Over the past four decades, a set of global environmental agreements has developed to address certain issues in chemicals management at the global level. In addition, the global community has proclaimed the goal of achieving the sound management of chemicals by 2020. Recognizing the need to implement existing agreements, this article examines the current cluster of global agreements for chemicals and waste, and their ability to achieve the sound management of chemicals in 2020 and beyond. The Basel, Minamata, Rotterdam and Stockholm Conventions, as well as the non-binding Strategic Approach to International Chemicals Management, are analyzed using core elements of environmental treaties, including principles and approaches of international environmental law. From this analysis, five challenges are identified: supporting implementation; ensuring adequate finance; filling global information gaps; expanding the narrow scope of current legally binding instruments; and avoiding the development of a ‘treaty thicket’ in the global governance of chemicals and waste.
The Minamata Convention: A Comprehensive Response to a Global Problem(pages 195–210) by Henrik Hallgrim Eriksen and Franz Xaver Perrez
This article gives an overview of the negotiation history and the main elements of the Minamata Convention. It starts with a short description of the global risks posed by mercury and the findings of the global assessment of 2002 that led to the proposal by Norway and Switzerland in 2003 to develop a legally binding instrument on mercury. It then discusses the international process that led to the adoption of a mandate to negotiate such an instrument in 2009, followed by a summary of the negotiation process. The article next offers an overview of the key provisions of the Convention and provides an analysis of the main factors behind the outcome. It also analyzes particular difficulties of the negotiations connected to the concerns of specific countries. The article concludes by highlighting reasons why the negotiations were so successful.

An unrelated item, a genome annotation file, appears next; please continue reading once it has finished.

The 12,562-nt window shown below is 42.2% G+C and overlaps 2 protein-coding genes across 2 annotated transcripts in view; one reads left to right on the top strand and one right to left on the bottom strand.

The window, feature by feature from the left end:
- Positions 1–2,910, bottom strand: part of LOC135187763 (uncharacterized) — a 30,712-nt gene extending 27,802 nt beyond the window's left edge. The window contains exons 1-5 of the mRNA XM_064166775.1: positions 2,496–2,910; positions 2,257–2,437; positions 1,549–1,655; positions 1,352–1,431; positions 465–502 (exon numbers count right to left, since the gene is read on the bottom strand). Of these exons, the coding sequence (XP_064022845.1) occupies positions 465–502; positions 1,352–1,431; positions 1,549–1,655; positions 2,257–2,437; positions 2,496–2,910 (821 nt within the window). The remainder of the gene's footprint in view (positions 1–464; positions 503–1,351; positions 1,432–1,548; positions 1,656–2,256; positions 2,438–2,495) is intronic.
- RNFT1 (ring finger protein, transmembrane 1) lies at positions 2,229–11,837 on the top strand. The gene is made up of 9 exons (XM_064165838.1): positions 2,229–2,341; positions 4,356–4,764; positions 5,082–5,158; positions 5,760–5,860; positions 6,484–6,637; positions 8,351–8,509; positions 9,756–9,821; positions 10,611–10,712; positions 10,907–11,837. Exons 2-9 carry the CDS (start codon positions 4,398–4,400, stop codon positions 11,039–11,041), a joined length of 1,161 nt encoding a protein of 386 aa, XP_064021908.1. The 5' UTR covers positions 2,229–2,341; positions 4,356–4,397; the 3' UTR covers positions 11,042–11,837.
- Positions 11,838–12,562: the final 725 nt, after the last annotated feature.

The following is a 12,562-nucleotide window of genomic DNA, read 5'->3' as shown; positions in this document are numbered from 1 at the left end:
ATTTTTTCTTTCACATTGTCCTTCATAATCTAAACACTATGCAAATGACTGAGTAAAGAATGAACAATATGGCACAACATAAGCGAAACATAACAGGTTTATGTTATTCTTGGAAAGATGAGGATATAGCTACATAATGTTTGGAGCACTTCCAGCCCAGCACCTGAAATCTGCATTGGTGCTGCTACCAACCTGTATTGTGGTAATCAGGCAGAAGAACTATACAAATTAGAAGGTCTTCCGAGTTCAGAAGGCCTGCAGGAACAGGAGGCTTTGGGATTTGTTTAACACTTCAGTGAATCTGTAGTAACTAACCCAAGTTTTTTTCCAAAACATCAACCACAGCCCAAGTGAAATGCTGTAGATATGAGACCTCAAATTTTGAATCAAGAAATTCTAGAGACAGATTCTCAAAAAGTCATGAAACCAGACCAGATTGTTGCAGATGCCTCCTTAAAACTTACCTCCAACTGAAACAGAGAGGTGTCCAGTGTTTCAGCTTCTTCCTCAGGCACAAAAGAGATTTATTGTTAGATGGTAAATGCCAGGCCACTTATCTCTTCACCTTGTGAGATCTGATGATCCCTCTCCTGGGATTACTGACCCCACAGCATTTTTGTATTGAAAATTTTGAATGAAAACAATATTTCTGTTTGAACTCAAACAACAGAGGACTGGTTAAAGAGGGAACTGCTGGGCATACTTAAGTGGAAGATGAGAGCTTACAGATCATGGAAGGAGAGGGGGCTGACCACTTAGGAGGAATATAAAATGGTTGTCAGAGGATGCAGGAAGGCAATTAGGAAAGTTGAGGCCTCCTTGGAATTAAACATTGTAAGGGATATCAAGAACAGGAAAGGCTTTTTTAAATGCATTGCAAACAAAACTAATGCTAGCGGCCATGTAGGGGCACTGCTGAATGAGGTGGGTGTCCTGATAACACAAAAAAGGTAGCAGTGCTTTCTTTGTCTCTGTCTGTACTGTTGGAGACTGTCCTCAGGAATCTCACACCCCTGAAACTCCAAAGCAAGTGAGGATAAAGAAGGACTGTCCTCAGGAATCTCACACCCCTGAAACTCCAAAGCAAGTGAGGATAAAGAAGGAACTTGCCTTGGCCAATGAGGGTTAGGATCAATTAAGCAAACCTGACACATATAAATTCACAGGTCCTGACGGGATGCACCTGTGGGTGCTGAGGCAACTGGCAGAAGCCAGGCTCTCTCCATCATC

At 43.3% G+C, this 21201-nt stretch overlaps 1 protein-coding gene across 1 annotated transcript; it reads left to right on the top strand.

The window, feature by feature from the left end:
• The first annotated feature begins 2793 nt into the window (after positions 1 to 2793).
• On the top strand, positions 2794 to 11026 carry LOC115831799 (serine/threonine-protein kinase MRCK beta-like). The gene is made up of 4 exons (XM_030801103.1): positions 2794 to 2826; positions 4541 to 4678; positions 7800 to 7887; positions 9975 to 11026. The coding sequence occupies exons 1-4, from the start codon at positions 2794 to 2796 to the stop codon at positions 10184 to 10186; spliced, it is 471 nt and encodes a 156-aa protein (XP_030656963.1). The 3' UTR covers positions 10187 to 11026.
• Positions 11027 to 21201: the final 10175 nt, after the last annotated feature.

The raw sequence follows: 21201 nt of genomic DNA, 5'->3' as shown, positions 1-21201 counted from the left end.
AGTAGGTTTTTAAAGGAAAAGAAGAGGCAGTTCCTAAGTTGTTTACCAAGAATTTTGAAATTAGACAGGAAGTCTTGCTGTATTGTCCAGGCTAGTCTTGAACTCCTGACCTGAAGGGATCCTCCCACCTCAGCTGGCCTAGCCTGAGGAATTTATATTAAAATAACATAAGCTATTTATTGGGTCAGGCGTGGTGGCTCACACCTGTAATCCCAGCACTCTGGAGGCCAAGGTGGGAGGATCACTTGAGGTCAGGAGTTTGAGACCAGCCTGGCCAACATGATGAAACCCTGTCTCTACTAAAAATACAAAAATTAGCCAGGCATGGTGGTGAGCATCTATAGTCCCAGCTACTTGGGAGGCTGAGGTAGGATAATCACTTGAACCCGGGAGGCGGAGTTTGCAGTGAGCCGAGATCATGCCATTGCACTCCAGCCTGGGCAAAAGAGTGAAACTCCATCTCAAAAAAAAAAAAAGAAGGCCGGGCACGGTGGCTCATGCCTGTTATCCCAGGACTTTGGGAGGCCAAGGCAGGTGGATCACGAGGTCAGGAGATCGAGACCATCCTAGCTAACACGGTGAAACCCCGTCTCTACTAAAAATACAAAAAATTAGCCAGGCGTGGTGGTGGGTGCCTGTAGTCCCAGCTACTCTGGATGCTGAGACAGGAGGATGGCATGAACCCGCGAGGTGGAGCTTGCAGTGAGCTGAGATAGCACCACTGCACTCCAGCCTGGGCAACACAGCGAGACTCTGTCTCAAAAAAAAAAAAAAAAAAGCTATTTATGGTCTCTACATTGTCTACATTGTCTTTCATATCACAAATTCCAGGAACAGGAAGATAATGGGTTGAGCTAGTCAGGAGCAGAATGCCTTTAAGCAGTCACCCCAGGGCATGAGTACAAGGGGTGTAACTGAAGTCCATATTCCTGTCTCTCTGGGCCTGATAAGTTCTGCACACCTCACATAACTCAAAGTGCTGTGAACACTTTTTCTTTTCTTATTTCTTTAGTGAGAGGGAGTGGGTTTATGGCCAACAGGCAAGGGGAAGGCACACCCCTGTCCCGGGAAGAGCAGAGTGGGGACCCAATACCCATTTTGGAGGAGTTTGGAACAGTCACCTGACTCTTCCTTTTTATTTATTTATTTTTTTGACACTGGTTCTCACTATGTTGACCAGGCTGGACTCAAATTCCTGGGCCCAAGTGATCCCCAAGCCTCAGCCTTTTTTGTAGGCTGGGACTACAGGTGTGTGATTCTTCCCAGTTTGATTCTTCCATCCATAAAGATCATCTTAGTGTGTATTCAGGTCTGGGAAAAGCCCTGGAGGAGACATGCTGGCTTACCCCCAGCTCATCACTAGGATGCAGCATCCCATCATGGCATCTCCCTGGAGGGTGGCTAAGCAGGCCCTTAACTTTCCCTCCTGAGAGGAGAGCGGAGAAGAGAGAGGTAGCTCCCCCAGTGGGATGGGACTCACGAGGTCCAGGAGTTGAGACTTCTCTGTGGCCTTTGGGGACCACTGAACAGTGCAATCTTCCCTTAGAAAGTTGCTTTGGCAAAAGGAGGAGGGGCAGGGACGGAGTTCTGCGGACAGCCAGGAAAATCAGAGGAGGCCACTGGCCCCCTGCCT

Implementation and Compliance under the Minamata Convention on Mercury(pages 211–220) by Jessica Templeton and Pia Kohler
What contributed to the consensus to establish an implementation and compliance mechanism during the negotiations of the 2013 Minamata Convention on Mercury? This outcome was inextricably linked to consensus on establishing a financial mechanism that was satisfactory to both developed and developing country parties. However, given the complex interlinkages between these issues, the history of discussions of compliance in closely related multilateral environmental agreements, and the wide range of interests and preferences among parties to the negotiations, the path to consensus was not clear until late in the negotiating process. While the compatibility between the proposed mechanism and States’ interests was crucial to the outcome, the role of individuals in crafting the treaty text and facilitating negotiations was also essential. Thus, a complete analysis of the path to that agreement must consider the role of individual leaders in strategically guiding delegates to identify the points at which their interests converged.
The REACH Regulation establishes several chemical regulatory regimes, which operate, by and large, as stand-alone, but ostensibly complementary programmes. The two key REACH programmes for direct ‘command and control’ regulation of chemical risk are ‘restriction’ and ‘authorization’. In the case of substances of very high concern, both restriction and authorization are available as risk management measures. Because REACH fails to establish an independent, coherent and unbiased framework for chemical risk assessment and policy analysis of these alternative regulatory options, their deployment has been fraught with difficulties. This article reviews the REACH provisions governing the restriction and authorization programmes, and the differences, similarities and interrelations between them. In the second part, the problems arising in the application of the two regimes are illustrated with reference to the case of dipolar aprotic solvents. This case study demonstrates that the most appropriate regulatory instrument may be a regime other than REACH. The third part sets forth some recommendations to improve current practice and move towards a predictable, reasonable and balanced REACH application.